I wonder what madness drove the good citizens of an otherwise normal small town of deeply catholic Colombia to decide to spend one week every two years celebrating the devil. That is so strange that it just has to be witnessed and it is truly an experience.
The carnival is celebrated every odd years starting on January 6th and lasts for 6 days. It is quite an incredible show in the streets of Riosucio. The small town center is packed to the brim with people in a festive mood. Little devils are literarily running around everywhere. People are dancing, drinking and enjoying themselves. Every day there are parades in the streets with costumes that are colorful and incredible imaginative. On day two you will see the arrival of his majesty the devil show up as a gigantic figure that is placed in one of the main squares for the length of the festival. He is to be burned on the last day.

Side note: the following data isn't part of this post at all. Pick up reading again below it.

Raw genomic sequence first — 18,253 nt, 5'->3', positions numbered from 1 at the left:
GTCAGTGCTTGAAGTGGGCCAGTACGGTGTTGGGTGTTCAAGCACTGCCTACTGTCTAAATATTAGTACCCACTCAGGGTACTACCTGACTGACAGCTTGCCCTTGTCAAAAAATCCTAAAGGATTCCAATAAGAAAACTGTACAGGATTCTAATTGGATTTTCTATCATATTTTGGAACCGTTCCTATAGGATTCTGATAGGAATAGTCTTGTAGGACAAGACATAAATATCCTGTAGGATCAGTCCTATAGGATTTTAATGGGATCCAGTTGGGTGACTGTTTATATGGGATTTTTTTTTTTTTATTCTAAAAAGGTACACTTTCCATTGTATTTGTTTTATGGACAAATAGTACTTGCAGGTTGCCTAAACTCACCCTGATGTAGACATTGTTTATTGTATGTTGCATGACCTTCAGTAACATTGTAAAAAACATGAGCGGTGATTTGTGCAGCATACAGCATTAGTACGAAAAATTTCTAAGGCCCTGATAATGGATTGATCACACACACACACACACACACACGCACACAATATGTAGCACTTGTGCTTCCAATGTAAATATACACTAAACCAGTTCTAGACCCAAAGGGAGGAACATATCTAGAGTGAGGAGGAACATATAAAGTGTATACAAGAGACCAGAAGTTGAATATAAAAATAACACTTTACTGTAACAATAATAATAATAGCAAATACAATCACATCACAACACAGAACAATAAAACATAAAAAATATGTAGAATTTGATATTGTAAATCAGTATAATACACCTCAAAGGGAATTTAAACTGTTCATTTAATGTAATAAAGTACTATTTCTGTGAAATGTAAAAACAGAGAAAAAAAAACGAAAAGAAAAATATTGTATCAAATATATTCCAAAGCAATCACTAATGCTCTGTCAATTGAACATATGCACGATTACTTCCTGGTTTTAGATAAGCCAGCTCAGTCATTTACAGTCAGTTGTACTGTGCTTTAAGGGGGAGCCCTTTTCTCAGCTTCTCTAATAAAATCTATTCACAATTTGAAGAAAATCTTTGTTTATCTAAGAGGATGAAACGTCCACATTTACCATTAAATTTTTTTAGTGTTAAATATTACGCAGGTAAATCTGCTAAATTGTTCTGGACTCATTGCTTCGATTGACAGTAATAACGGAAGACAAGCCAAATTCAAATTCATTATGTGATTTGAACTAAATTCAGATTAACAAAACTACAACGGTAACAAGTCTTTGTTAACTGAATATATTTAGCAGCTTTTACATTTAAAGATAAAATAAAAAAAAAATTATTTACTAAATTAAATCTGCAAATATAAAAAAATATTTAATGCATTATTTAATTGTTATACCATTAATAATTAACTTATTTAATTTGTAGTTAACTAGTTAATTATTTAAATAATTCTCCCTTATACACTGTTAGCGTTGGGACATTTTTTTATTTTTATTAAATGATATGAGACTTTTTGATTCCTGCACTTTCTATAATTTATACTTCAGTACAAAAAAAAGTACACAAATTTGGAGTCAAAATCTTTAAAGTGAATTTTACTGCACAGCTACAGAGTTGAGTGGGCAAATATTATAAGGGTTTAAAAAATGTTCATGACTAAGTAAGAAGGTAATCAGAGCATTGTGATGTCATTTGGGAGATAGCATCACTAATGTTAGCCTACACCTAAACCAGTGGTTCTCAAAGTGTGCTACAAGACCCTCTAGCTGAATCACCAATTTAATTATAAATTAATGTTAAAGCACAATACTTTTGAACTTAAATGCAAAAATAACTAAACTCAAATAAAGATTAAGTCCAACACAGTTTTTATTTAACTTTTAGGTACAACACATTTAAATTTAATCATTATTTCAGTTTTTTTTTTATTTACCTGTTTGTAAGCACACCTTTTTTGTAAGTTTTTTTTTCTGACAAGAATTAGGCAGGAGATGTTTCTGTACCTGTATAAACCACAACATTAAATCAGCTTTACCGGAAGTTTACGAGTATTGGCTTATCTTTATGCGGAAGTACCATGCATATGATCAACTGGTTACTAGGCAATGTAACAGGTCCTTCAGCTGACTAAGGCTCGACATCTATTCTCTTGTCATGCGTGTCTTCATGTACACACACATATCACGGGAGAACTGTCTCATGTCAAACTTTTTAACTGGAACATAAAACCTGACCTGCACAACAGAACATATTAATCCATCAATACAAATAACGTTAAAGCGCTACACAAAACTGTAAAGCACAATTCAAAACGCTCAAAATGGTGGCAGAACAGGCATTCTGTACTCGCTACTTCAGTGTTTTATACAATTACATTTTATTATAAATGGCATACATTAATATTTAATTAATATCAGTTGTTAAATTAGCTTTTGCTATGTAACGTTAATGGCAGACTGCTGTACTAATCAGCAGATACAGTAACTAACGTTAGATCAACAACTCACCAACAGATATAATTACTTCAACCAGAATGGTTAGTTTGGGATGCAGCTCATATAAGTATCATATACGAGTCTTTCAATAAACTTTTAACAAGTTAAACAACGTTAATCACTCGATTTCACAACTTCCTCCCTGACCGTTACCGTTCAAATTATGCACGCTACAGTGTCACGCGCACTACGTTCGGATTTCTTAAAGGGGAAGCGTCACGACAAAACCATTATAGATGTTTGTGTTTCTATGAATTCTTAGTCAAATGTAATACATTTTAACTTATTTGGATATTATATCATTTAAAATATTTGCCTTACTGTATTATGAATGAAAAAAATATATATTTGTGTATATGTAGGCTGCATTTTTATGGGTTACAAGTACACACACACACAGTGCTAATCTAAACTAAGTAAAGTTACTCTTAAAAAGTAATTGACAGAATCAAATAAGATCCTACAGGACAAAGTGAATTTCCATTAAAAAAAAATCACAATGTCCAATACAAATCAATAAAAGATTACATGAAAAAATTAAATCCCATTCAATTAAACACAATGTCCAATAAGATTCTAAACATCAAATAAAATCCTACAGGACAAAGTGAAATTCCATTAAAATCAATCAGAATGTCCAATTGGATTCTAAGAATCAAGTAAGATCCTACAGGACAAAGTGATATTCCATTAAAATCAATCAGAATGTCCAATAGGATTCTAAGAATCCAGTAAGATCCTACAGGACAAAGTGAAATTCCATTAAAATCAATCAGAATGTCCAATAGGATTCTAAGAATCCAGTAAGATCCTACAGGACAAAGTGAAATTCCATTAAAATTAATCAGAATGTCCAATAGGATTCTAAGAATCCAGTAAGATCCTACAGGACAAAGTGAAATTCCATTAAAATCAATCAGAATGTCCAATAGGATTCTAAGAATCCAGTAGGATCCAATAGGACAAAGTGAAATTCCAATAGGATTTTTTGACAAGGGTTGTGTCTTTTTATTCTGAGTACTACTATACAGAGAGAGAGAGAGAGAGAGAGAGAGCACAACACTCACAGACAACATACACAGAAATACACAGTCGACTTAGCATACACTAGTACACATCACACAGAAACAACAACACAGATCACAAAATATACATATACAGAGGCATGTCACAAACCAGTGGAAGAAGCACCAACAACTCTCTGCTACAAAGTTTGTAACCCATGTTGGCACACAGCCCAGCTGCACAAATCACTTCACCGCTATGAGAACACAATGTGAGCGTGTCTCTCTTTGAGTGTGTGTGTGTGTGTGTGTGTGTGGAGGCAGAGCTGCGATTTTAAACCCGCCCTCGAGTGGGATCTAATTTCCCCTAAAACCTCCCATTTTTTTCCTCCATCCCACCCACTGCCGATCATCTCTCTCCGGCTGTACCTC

Riosucio is the name of the small town of about 50 000 inhabitants where the festival is celebrated. The name actually translates to Dirty River. Not very charming, but don’t let that scare you away. The town is more inviting than its name. It is situated in the picturesque heart of the coffee region of Colombia, about 4 hours from Medellin and 2 hours from Manizales. Surrounded by the Andes Mountains Riosucio were originally two towns living side by side in bitter rivalry. They were sworn enemies and divided by a wall. In 1819 the two parish priests manages to unite the two towns giving Riosucio the unique feature of two main squares just a block from each other. The first celebration of a carnival was by the natives in 1847 and was a celebration of the unity of the two former rivals. In 1915 the festival adopted the devil as the effigy (undesired person or sprit) of the festival. So if you have an inclination of devil worshiping and show up with your stash you have truly missed the point.
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